Five years after emerging from civil war, investment floods into Juba - the likely new capital if the south votes for independence.
Developers head to southern Sudan
JUBA, Sudan // High up in the Jebel Kujur hills on the outskirts of town, steep canyon walls echo with the loud ring of metal striking granite. "Ping! Ping!" That is the sound of development here in southern Sudan.
Dozens of men wielding heavy sledge hammers chip away at the mountainside while women place the smaller rocks into neat piles. The material is loaded on to lorries and ferried into town where it will become the foundation for office buildings, embassies, houses and roads. A deep scar cuts through the hillside where much of the rock has already been extracted. The workers in this quarry are literally moving the mountain into Juba and fuelling the boom that is sweeping this city.
"They come and take the rocks and make buildings," said Peter Osuman, 16, who breaks rocks to pay for school. "This is how we make money from the mountain." Juba, the administrative centre of southern Sudan, is not the sleepy, war-torn town that it was five years ago. A half-decade of stability, massive foreign investment and the prospect that it could become the world's newest national capital have driven development.
The town sprawls across a dusty plain between the Nile River and the Jebel Kujur hills. Signs of progress are everywhere from the cranes constructing the new airport terminal to the crews paving another kilometre of road to the shiny new hotels teeming with aid workers and diplomats. In 2005, Juba was just emerging from a bloody 20-year civil war between the northern government troops and southern rebels. The town had been cut off from the rest of the country during most of the war and was a crumbling shell when the southern rebels finally took control as part of a peace deal that ended the war.
"In 2005, Juba was a skeleton," said John Paguir, the undersecretary for trade in the government of southern Sudan. "When we arrived, we found four cars in the whole town. We came with the hope that we could develop the land." But the NGOs and businesses that could provide the foreign investment needed for development were still too scared to relocate to Juba. Once the anti-personnel mines that littered the surrounding area were cleaned up and the peace deal appeared to hold, foreigners began to trickle into town.
"It used to be a desperately quiet place. There was no power," said a western consultant who has lived in Juba for five years and did not want to be named. "Once NGOs were confident it wasn't going to blow up again, they started moving back in. That's when development really started." The population of Juba ballooned from 150,000 in 2005 to nearly two million today. Refugees living in Kenya and Uganda flooded the town as well as other Africans looking for business opportunities. Western expatriates and the Chinese soon followed looking to develop southern Sudan in return for some of the region's oil.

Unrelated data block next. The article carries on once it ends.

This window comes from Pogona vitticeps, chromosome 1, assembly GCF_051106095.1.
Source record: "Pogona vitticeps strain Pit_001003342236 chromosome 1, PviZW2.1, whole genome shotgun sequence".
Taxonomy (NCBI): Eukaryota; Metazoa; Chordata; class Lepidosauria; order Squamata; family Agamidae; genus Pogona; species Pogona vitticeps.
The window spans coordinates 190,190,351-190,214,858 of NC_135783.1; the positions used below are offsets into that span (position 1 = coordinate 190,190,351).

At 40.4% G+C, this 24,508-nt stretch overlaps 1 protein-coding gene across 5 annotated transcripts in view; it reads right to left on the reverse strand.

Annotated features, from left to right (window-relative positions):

"We have a lot of untapped resources that China is interested in," Mr Paguir said. "If China becomes a custodian of development in southern Sudan, we have no problem with that." Next year southerners will vote in a referendum on independence from the rest of Sudan. If that happens, Juba will become a world capital. Many countries are hedging their bets that the south will vote to secede and have opened diplomatic posts in Juba that can be turned into fully-fledged embassies.
But all of this development is not necessarily helping the Sudanese, who remain among the poorest in the world. The oil money has yet to improve the quality of life for the average citizen and most of the jobs created by foreign investment go to the thousands of better educated Kenyans and Ugandans who have descended upon Juba. Many of the drivers, hotel workers and shop owners are from Kenya or Uganda. Newton Kilonzo, a Kenyan, has lived in Juba for three years. He originally came to work as a chef in a hotel that catered to western expatriates. He now runs a tea shop and serves up Kenyan food to the Kenyan community.
"I heard that there was so much business in Juba," he said. "When I first came to Juba, it was not good. You could find people shooting guns in the streets. I was fearing for my life. Now, things are very cool. Business in southern Sudan is good." New branches of Kenya Commercial Bank have opened in Juba as well as a handful of brick and mortar hotels - something unheard of five years ago. Back then the only places to stay in Juba were in portable housing units or tents that cost US$100 (Dh370) per night.
"Obviously now with the peace looking like it is going to be sustained, people are taking risks in southern Sudan," said Alan Igambi, the general manager of the recently opened Quality Hotel in Juba. "This is one of the first hotels built out of stone. We no longer need temporary structures."